France’s former health minister who downplayed the risk of Covid-19 spreading weeks before it began to ravage the country arrived at a Paris court today as she faces charges over incompetence.
Agnes Buzyn said in January last year that the ‘risk of a spread of the coronavirus among the population is very small’. As of Friday, France has seen 115,941 Covid deaths, and has reported over 6.9 million cases.
Now, Buzyn could face charges over her handling of the Covid crisis after being summoned to appear in court.
Agnes Buzyn (pictured arriving outside Paris’ Court of Justice on Friday) said in January last year that the ‘risk of a spread of the coronavirus among the population is very small’
Buzyn, who resigned from her post in February last year weeks after the first Covid cases were confirmed in France, will be grilled on Friday over her role in the widely criticised initial response to the pandemic.
The hearing at a court specialising in ministerial misconduct is part of an investigation launched in July 2020 into the government’s handling of the health emergency.
The judges of the Cour de Justice de La Republique are considering charging Buzyn with ‘voluntary abstaining from fighting a disaster’ and ‘putting the lives of others at risk’, said French newspaper Le Monde, citing sources close to the matter.
The top prosecutor for the court said on Wednesday that it had received a total of 14,500 complaints – from individuals, doctors, associations and even prisoners – over the government’s handling of the pandemic.
Many of them target the government’s failure to supply protective equipment in the early stages of the crisis and alleged dithering before imposing lockdown measures.
A month after her initial comments, as she left the ministry to launch a failed bid to become Paris mayor, she again downplayed the virus – claiming that ‘the tsunami has yet to come’, in an apparent contradiction of her earlier statement.
Buzyn later told a parliamentary investigation that she had alerted the offices of both President Emmanuel Macron and then prime minister Edouard Philippe to the potential ‘dangers’ of Covid-19 as early as January.
Former Health Minister Agnes Buzyn (second right), who resigned in mid-February 2020 at the start of the Covid-19 epidemic, arrives accompanied by her French lawyer Eric Dezeuze (right) at the Court of Justice of the Republic on Friday
France’s fourth surge of infections has been receding in recent weeks as the government has stepped up vaccination efforts. Thursday saw France record 18,120 new cases of coronavirus, and 95 related deaths. Pictured: Graphs showing France’s new daily Covid cases and deaths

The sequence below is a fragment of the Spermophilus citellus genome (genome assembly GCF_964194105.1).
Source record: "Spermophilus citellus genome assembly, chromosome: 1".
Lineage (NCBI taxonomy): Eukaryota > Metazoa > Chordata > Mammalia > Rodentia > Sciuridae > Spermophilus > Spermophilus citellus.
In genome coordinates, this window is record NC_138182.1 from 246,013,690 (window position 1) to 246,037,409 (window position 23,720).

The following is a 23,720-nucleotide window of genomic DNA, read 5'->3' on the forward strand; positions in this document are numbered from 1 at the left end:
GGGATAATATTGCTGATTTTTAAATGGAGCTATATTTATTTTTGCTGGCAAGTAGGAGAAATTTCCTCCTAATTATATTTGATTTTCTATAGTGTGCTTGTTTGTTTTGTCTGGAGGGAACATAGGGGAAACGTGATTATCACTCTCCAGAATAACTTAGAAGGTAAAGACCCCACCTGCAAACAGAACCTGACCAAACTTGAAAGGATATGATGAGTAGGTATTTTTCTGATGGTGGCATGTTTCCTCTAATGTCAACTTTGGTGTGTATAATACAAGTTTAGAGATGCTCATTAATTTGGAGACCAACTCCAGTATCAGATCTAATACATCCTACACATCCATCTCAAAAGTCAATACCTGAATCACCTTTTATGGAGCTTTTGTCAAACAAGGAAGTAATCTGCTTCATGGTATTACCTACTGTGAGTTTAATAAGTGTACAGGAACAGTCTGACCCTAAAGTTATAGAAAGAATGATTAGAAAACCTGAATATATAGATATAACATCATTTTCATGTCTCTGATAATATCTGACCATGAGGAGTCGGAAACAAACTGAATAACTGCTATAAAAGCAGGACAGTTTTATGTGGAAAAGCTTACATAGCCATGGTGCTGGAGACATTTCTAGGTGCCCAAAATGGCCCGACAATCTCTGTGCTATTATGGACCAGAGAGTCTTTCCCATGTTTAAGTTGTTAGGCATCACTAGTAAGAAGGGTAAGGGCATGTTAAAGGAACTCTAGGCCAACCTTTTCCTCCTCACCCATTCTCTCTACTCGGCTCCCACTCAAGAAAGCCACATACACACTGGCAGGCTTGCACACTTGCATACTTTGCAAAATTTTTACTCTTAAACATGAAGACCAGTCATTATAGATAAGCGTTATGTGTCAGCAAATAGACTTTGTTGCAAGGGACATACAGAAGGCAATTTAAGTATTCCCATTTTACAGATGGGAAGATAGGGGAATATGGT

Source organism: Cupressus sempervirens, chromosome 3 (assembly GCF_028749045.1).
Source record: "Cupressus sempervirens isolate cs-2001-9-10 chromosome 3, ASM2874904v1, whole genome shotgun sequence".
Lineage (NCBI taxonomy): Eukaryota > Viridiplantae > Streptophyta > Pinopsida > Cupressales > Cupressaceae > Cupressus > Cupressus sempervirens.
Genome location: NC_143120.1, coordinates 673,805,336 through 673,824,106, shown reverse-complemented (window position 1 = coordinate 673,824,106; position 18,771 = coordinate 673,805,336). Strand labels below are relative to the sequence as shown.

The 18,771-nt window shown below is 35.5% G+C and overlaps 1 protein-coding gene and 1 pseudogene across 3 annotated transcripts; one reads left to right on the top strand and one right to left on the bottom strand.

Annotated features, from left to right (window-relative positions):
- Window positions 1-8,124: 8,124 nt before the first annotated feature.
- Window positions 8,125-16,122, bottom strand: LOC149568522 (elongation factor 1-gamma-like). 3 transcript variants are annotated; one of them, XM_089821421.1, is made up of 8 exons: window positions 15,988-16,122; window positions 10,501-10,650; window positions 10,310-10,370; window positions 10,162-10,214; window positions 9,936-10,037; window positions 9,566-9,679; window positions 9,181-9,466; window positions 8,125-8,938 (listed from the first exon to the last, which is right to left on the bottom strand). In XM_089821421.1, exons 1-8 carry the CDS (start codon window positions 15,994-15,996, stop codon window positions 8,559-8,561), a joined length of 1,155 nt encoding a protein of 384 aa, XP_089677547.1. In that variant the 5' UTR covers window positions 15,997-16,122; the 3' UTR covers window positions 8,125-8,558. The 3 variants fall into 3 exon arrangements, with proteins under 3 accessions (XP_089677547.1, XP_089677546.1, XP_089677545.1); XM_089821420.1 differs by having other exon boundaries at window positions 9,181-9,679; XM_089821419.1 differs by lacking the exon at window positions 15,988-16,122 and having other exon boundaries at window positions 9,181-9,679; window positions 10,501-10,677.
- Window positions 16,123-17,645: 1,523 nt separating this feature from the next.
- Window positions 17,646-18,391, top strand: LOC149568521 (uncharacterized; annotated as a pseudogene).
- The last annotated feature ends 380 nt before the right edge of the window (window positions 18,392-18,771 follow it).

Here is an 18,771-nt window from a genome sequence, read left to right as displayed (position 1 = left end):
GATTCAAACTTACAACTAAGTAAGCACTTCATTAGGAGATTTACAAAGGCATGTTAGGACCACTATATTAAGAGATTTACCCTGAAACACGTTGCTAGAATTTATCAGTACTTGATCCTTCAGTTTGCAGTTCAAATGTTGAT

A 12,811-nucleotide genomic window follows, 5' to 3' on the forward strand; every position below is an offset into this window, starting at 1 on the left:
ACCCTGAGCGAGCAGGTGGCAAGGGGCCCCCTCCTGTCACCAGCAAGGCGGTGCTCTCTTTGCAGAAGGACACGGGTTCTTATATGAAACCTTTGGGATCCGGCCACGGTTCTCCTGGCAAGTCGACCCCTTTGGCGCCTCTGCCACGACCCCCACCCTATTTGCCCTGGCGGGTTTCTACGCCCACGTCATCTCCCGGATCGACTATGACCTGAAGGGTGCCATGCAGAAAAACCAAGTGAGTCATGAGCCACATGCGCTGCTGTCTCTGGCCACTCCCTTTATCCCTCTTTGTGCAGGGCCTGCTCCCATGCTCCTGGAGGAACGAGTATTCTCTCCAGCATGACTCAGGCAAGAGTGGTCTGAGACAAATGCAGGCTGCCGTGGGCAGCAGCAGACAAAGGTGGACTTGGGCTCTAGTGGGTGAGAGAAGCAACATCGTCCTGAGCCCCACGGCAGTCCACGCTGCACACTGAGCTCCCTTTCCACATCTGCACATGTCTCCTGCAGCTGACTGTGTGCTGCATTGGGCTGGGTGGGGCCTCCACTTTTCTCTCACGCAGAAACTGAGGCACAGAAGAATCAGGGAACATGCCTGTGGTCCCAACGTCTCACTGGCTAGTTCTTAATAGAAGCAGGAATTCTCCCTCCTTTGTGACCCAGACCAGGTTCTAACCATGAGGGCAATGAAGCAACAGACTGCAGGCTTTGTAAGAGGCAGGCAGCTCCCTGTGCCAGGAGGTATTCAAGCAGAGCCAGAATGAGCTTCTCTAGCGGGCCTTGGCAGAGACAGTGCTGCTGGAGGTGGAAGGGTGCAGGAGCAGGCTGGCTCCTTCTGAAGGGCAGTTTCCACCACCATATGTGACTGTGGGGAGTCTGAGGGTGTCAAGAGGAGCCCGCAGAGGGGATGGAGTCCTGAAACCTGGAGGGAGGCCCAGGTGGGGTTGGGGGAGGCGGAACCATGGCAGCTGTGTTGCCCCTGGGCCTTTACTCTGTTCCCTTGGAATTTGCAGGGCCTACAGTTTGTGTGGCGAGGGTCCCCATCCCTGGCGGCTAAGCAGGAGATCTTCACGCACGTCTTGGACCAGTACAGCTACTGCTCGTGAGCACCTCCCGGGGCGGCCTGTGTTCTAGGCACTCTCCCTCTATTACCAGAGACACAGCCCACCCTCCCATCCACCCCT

Prosecutors have been investigating Buzyn for possible ‘failure to fight a disaster’ over the pandemic, which has so far killed more than 115,000 people in France.
The Le Monde daily reported that she could also face charges for ‘endangering the lives of others’.
Depending on the outcome, Buzyn could either be charged immediately or given the status of ‘assisted witness’ which under French law means she remains under suspicion of wrongdoing, but not subject to formal charges which could still be brought later.
Philippe and her successor as health minister Olivier Veran are also being investigated for alleged shortcomings in their response to the pandemic.
Buzyn did not immediately respond to AFP’s request for comment on Thursday.
Buzyn, health minister from May 2017 to February 2020, had to step down at the start of the pandemic under pressure from President Emmanuel Macron to replace Benjamin Griveaux, the LREM party candidate for Mayor of Paris who was forced to withdraw after a sex-tape scandal.
Pictured: A man has a PCR test for the novelcorona virus, covid-19, at a medical laboratory in Paris on August 29, 2020.
Buzyn told a parliamentary investigation that she had alerted the offices of both President Emmanuel Macron and then prime minister Edouard Philippe to the potential ‘dangers’ of Covid-19 as early as January
She lost her bid for the Paris city hall and ended up being appointed in January to the World Health Organisation (WHO) in Geneva, in charge of monitoring multilateral issues.
Spokespersons for the WHO and for the French health Ministry did not respond to requests for comment on the matter.
The news comes as Prime Minister Jean Castex said France will start a booster shot program in nursing homes next week.
Some 300,000 people in France have already signed up to receive a third COVID-19 vaccine shot since the government started offering them a week ago.
While some health officials have argued against booster shots until more of the world is vaccinated, France is recommending people with pre-existing health problems and those over 65 receive a third shot six months after their second dose.
According to French government statistics, 88 percent of people 65 and above are fully vaccinated. Across all age groups, 68 percent are fully vaccinated and 73 percent have had at least one dose.
France’s fourth surge of infections has been receding in recent weeks as the government has stepped up vaccination efforts. Thursday saw France record 18,120 new cases of coronavirus, and 95 related deaths.